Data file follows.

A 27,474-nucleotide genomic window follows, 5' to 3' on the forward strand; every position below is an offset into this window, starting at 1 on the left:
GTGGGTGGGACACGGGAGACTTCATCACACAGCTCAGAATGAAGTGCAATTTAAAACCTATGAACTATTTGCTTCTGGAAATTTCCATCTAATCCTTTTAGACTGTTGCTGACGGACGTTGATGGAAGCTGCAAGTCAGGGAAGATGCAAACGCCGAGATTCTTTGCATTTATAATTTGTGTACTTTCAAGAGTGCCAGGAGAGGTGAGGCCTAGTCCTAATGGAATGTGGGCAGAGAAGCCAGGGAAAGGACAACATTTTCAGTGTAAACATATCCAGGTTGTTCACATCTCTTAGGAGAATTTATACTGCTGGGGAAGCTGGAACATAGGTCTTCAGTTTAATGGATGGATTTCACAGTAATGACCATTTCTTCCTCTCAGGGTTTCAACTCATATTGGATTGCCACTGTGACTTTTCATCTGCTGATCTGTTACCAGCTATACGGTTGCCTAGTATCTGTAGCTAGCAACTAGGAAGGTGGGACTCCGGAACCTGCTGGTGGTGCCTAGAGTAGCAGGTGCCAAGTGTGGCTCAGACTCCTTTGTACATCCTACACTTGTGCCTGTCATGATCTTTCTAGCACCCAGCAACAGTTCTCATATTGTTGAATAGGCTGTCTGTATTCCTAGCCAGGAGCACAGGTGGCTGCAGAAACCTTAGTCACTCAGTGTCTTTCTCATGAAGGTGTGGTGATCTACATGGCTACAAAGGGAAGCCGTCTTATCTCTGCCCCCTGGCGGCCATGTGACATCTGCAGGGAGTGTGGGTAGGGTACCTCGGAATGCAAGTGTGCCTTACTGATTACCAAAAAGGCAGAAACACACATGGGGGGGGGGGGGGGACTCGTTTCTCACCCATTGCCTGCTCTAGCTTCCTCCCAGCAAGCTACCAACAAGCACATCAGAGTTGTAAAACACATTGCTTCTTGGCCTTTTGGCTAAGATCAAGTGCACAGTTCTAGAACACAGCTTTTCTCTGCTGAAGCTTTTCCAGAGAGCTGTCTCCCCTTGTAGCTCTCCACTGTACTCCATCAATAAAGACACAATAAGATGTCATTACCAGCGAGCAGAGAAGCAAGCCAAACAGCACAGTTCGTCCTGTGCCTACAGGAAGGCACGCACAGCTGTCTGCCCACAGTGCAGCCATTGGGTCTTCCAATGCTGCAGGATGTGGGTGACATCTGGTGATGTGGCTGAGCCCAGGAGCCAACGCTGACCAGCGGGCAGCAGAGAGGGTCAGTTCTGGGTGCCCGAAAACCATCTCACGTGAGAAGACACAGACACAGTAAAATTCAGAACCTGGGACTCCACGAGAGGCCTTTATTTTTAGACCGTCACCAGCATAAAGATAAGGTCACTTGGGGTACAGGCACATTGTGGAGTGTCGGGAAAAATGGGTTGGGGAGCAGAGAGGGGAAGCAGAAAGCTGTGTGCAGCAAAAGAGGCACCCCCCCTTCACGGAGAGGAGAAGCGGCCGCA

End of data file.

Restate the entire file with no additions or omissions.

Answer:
A 27,474-nucleotide genomic window follows, 5' to 3' on the forward strand; every position below is an offset into this window, starting at 1 on the left:
GTGGGTGGGACACGGGAGACTTCATCACACAGCTCAGAATGAAGTGCAATTTAAAACCTATGAACTATTTGCTTCTGGAAATTTCCATCTAATCCTTTTAGACTGTTGCTGACGGACGTTGATGGAAGCTGCAAGTCAGGGAAGATGCAAACGCCGAGATTCTTTGCATTTATAATTTGTGTACTTTCAAGAGTGCCAGGAGAGGTGAGGCCTAGTCCTAATGGAATGTGGGCAGAGAAGCCAGGGAAAGGACAACATTTTCAGTGTAAACATATCCAGGTTGTTCACATCTCTTAGGAGAATTTATACTGCTGGGGAAGCTGGAACATAGGTCTTCAGTTTAATGGATGGATTTCACAGTAATGACCATTTCTTCCTCTCAGGGTTTCAACTCATATTGGATTGCCACTGTGACTTTTCATCTGCTGATCTGTTACCAGCTATACGGTTGCCTAGTATCTGTAGCTAGCAACTAGGAAGGTGGGACTCCGGAACCTGCTGGTGGTGCCTAGAGTAGCAGGTGCCAAGTGTGGCTCAGACTCCTTTGTACATCCTACACTTGTGCCTGTCATGATCTTTCTAGCACCCAGCAACAGTTCTCATATTGTTGAATAGGCTGTCTGTATTCCTAGCCAGGAGCACAGGTGGCTGCAGAAACCTTAGTCACTCAGTGTCTTTCTCATGAAGGTGTGGTGATCTACATGGCTACAAAGGGAAGCCGTCTTATCTCTGCCCCCTGGCGGCCATGTGACATCTGCAGGGAGTGTGGGTAGGGTACCTCGGAATGCAAGTGTGCCTTACTGATTACCAAAAAGGCAGAAACACACATGGGGGGGGGGGGGGGACTCGTTTCTCACCCATTGCCTGCTCTAGCTTCCTCCCAGCAAGCTACCAACAAGCACATCAGAGTTGTAAAACACATTGCTTCTTGGCCTTTTGGCTAAGATCAAGTGCACAGTTCTAGAACACAGCTTTTCTCTGCTGAAGCTTTTCCAGAGAGCTGTCTCCCCTTGTAGCTCTCCACTGTACTCCATCAATAAAGACACAATAAGATGTCATTACCAGCGAGCAGAGAAGCAAGCCAAACAGCACAGTTCGTCCTGTGCCTACAGGAAGGCACGCACAGCTGTCTGCCCACAGTGCAGCCATTGGGTCTTCCAATGCTGCAGGATGTGGGTGACATCTGGTGATGTGGCTGAGCCCAGGAGCCAACGCTGACCAGCGGGCAGCAGAGAGGGTCAGTTCTGGGTGCCCGAAAACCATCTCACGTGAGAAGACACAGACACAGTAAAATTCAGAACCTGGGACTCCACGAGAGGCCTTTATTTTTAGACCGTCACCAGCATAAAGATAAGGTCACTTGGGGTACAGGCACATTGTGGAGTGTCGGGAAAAATGGGTTGGGGAGCAGAGAGGGGAAGCAGAAAGCTGTGTGCAGCAAAAGAGGCACCCCCCCTTCACGGAGAGGAGAAGCGGCCGCA